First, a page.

The seven strangers are reticent to engage each other (the cell phone is used as a vague, inanimate prop to avoid conversation, which mostly doesn’t work), as strangers tend to be a result of both a generalized mistrust and a defence of one’s own time. Time figures heavily in the film, with an ostensibly gigantic, unseen clock face far above where the actors stand, which they turn towards now and again, to begrudgingly articulate to- the-minute countdowns to various deadlines. The opening shot itself shows 8:19 a.m. on a grey background. We watch for a full minute, until it turns to 8:20. It’s a familiar feeling, staring at the clock, in class or at work, waiting for the desired configuration of its hands (or pixels) to strike. In this way, Kienitz Wilkins forces us to feel time, imposing the discipline of monochronic time, wherein agreed-upon timeframes, appointments or bookings are made, and failure to comply is punishable. It’s the non-negotiable time of capitalism and it has significant bearing on how people behave and relate to each other.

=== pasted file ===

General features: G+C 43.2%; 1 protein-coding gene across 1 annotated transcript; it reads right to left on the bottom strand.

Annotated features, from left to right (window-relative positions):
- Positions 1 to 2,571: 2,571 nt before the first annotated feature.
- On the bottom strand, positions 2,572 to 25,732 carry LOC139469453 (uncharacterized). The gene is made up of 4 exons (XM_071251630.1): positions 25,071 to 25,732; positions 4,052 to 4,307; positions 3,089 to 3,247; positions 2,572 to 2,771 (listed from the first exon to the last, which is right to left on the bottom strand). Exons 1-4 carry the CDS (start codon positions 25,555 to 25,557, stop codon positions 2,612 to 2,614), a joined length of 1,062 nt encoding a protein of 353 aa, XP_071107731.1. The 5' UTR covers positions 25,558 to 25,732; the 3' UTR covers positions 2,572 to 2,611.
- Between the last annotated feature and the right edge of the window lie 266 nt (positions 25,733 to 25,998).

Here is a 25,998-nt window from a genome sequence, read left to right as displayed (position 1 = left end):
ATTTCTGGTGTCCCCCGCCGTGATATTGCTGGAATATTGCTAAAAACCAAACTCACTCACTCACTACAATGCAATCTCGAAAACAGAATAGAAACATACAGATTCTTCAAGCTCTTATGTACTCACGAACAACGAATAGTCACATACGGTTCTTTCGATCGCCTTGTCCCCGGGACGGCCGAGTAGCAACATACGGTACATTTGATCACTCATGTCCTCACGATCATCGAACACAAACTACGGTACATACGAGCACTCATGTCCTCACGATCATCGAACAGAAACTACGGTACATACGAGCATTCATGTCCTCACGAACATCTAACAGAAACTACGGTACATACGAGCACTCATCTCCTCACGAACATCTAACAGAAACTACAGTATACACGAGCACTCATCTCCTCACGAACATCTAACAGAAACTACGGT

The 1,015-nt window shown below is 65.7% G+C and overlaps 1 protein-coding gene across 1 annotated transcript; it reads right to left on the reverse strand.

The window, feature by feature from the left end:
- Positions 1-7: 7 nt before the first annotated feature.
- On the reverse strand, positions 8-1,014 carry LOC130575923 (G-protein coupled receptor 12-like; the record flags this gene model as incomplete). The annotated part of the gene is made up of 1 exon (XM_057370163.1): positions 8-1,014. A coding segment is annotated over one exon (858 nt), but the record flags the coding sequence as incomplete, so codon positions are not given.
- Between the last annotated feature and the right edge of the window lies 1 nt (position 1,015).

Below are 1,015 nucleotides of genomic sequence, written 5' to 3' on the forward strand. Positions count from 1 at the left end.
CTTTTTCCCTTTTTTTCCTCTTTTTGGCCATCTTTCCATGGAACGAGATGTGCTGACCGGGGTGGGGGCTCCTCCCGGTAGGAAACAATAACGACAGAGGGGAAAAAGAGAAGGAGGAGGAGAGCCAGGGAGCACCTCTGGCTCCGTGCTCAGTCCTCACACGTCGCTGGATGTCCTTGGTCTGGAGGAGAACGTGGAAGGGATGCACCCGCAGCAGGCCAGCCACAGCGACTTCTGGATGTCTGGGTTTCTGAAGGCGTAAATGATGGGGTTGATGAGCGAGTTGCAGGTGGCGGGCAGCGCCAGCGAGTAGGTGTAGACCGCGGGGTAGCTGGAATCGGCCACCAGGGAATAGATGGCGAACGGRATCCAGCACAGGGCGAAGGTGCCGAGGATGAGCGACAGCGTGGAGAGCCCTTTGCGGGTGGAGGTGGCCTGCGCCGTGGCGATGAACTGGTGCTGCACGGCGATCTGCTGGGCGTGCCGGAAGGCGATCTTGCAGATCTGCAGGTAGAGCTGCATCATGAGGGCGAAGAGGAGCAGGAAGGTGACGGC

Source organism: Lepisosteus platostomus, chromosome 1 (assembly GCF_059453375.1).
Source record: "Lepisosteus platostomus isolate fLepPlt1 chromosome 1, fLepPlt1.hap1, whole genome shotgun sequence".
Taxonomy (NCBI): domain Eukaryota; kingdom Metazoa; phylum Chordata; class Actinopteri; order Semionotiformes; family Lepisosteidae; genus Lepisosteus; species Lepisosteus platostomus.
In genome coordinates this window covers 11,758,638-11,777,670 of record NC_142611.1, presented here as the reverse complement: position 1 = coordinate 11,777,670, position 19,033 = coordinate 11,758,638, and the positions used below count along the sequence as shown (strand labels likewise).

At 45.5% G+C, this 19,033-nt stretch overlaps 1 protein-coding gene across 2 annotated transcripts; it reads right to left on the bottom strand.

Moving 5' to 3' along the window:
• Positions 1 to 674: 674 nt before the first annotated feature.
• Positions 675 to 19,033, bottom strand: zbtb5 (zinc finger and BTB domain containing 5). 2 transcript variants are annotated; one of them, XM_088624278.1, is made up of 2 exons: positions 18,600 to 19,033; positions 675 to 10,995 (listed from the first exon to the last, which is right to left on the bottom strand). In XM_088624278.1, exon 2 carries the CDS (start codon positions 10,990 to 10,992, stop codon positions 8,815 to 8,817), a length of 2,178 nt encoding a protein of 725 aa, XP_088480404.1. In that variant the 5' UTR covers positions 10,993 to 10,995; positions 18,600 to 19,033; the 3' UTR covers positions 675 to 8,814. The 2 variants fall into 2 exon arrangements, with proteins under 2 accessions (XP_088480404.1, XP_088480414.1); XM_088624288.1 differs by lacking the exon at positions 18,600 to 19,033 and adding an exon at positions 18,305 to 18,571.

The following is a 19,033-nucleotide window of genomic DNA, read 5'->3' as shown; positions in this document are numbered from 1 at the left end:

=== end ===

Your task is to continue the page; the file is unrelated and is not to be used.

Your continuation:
Each character in Mediums has a piece of information to articulate, as well as one to hear—and there’s nothing colloquial about it. Someone who mentions they’re an actor, working on some “short films… student stuff, mostly,” gets an earful about the Screen Actors Guild/ American Federation of Television and Radio Artists. Another, who expresses that jury duty comes at a bad time, explaining that he has a senile mother who is bedridden from a recent fall, gets the 4-1-1 on New York State of Health benefits for which he may be eligible. And even Gary, who is trying to open a Dunkin’ Donuts franchise, runs into a franchise lawyer who homes in on the fine print of the copy of the franchise disclosure document he’s carrying in his pocket. The unwitting, time-killing small talk that comes about in the interstices of regimented time in Mediums proffers a highly concentrated, hyper-specific redux of a primary source, precisely tailored to each character’s issue.